And while a variety of methods were offered (equal-weighted standard deviation*, high/low, range, quartiles), the measure the AIMR-PPS Implementation Committee favored was asset-weighted standard deviation.
I can imagine what the discussion might have been like:
- we require asset-weighted composite returns, right?
- well, doesn’t it make sense that the dispersion measure be asset-weighted, too?
- perhaps; sounds intriguing
- what if we find a way to “asset-weight” standard deviation? Wouldn’t that be better than the traditional way to calculate it?
- I think you’re right!
And so, they found a method; well, the initial form was found to be unsound, so they revised it. And, asset-weighted standard deviation was born, with the support and encouragement of the AIMR-PPS Implementation Committee. The result was that most compliant firms adopted it.
Now, fast forward 20 years … we find that GIPS does NOT recommend it. Granted, it’s permitted, but the enthusiasm for it has waned a bit. And why might this be?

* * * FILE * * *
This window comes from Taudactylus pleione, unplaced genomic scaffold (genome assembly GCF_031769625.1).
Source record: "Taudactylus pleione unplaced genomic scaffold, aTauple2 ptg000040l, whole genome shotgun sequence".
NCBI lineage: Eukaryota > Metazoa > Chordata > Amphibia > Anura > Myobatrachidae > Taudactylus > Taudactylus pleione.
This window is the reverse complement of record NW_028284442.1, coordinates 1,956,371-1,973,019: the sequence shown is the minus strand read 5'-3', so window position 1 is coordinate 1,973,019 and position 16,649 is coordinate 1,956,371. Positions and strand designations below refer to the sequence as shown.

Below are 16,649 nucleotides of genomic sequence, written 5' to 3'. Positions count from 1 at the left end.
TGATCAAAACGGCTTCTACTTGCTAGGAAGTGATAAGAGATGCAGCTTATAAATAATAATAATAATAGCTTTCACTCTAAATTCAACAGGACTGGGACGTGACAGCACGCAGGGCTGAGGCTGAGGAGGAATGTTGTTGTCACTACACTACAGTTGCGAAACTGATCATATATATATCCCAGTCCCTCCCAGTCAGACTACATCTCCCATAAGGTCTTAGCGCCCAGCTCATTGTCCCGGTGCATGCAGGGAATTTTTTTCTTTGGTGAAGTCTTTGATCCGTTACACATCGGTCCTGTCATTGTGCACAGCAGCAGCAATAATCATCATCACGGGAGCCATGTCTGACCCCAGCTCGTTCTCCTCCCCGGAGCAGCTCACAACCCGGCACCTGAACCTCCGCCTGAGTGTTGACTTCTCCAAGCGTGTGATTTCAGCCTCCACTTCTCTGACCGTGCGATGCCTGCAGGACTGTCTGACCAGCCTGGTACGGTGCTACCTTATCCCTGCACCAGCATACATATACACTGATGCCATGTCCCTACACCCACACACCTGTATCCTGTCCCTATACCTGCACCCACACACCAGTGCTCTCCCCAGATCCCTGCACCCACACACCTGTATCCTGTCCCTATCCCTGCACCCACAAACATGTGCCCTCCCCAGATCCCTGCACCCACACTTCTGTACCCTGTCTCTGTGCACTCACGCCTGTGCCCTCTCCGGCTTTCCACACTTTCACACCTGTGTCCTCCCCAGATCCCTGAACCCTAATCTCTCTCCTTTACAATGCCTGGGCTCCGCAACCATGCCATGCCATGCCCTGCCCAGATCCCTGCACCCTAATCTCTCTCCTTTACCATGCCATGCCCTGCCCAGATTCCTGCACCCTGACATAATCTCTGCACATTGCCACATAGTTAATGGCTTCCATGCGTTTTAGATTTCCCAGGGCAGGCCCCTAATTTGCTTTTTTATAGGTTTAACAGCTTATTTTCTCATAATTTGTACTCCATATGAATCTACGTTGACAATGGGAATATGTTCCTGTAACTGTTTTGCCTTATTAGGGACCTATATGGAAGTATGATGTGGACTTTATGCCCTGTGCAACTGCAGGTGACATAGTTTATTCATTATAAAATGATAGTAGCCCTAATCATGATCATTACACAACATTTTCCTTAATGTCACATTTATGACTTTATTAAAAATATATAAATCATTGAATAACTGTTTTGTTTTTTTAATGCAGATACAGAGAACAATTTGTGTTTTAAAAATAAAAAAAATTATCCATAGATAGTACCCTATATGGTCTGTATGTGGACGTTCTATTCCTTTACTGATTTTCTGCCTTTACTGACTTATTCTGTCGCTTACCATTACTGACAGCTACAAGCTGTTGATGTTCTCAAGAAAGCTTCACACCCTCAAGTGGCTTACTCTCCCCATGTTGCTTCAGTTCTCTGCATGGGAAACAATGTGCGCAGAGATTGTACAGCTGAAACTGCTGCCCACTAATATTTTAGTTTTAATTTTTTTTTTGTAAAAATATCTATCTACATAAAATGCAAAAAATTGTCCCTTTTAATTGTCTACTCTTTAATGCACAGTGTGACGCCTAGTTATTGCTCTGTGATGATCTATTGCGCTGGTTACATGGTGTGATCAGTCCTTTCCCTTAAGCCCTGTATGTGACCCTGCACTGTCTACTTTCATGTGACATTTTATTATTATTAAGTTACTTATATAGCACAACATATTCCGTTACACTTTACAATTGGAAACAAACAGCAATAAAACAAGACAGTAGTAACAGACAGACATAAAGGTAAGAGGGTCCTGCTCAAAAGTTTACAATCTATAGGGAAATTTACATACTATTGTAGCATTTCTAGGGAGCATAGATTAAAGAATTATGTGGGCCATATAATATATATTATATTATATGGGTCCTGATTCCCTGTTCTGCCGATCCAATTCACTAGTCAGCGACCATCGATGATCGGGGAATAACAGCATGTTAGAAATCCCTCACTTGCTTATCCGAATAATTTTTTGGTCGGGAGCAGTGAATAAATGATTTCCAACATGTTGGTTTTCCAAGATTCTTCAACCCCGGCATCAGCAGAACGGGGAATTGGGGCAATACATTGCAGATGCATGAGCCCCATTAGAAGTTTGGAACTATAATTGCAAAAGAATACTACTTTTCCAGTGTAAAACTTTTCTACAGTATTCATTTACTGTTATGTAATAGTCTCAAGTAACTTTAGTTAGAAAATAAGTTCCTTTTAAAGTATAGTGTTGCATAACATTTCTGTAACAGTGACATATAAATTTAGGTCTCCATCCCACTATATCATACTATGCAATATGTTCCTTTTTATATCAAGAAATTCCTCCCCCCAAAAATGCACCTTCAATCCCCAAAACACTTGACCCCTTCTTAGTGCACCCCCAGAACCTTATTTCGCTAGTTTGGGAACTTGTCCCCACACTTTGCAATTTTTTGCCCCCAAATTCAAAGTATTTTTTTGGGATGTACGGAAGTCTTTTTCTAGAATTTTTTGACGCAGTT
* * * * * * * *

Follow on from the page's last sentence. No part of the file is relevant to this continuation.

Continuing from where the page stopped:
Perhaps because the result is not interpretable. Unlike the “equal-weighted” form, where, for example, plus/minus one standard deviation encompasses roughly two-thirds of the distribution, there is no way to assess what the asset-weighted version result means.
The result means nothing; well, at least nothing that we can articulate. When speaking with someone about your results, what’s there to say?
Another case of “it sounded like a good idea, but …” I always recommend to our GIPS verification clients that they abandon this method.
Have any more?
There are more, I’m sure, but I’ll stop here and invite you to suggest others and/or comment on these. Thanks!